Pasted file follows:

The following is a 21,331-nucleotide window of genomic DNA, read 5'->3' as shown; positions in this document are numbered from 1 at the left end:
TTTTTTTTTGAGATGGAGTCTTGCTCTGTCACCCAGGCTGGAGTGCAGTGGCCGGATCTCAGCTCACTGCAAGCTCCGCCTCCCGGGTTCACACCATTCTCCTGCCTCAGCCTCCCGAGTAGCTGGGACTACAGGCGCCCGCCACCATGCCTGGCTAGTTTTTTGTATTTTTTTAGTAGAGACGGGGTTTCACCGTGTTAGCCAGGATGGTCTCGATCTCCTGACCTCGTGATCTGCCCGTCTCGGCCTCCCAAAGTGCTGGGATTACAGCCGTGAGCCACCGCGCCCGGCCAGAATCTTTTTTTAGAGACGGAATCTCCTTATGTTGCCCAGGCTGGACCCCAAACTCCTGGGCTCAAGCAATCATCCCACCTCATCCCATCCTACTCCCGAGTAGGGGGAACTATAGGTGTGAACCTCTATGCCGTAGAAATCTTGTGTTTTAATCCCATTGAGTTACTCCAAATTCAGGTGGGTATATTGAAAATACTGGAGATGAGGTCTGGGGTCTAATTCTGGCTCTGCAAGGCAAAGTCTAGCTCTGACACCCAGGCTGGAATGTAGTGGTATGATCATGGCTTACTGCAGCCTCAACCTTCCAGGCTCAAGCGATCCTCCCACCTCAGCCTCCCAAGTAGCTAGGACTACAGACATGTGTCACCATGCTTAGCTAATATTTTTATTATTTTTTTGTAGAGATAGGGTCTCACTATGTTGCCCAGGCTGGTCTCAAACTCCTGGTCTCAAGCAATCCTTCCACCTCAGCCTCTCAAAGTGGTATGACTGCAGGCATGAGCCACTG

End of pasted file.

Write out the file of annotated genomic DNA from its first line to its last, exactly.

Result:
The following is a 21,331-nucleotide window of genomic DNA, read 5'->3' as shown; positions in this document are numbered from 1 at the left end:
TTTTTTTTTGAGATGGAGTCTTGCTCTGTCACCCAGGCTGGAGTGCAGTGGCCGGATCTCAGCTCACTGCAAGCTCCGCCTCCCGGGTTCACACCATTCTCCTGCCTCAGCCTCCCGAGTAGCTGGGACTACAGGCGCCCGCCACCATGCCTGGCTAGTTTTTTGTATTTTTTTAGTAGAGACGGGGTTTCACCGTGTTAGCCAGGATGGTCTCGATCTCCTGACCTCGTGATCTGCCCGTCTCGGCCTCCCAAAGTGCTGGGATTACAGCCGTGAGCCACCGCGCCCGGCCAGAATCTTTTTTTAGAGACGGAATCTCCTTATGTTGCCCAGGCTGGACCCCAAACTCCTGGGCTCAAGCAATCATCCCACCTCATCCCATCCTACTCCCGAGTAGGGGGAACTATAGGTGTGAACCTCTATGCCGTAGAAATCTTGTGTTTTAATCCCATTGAGTTACTCCAAATTCAGGTGGGTATATTGAAAATACTGGAGATGAGGTCTGGGGTCTAATTCTGGCTCTGCAAGGCAAAGTCTAGCTCTGACACCCAGGCTGGAATGTAGTGGTATGATCATGGCTTACTGCAGCCTCAACCTTCCAGGCTCAAGCGATCCTCCCACCTCAGCCTCCCAAGTAGCTAGGACTACAGACATGTGTCACCATGCTTAGCTAATATTTTTATTATTTTTTTGTAGAGATAGGGTCTCACTATGTTGCCCAGGCTGGTCTCAAACTCCTGGTCTCAAGCAATCCTTCCACCTCAGCCTCTCAAAGTGGTATGACTGCAGGCATGAGCCACTG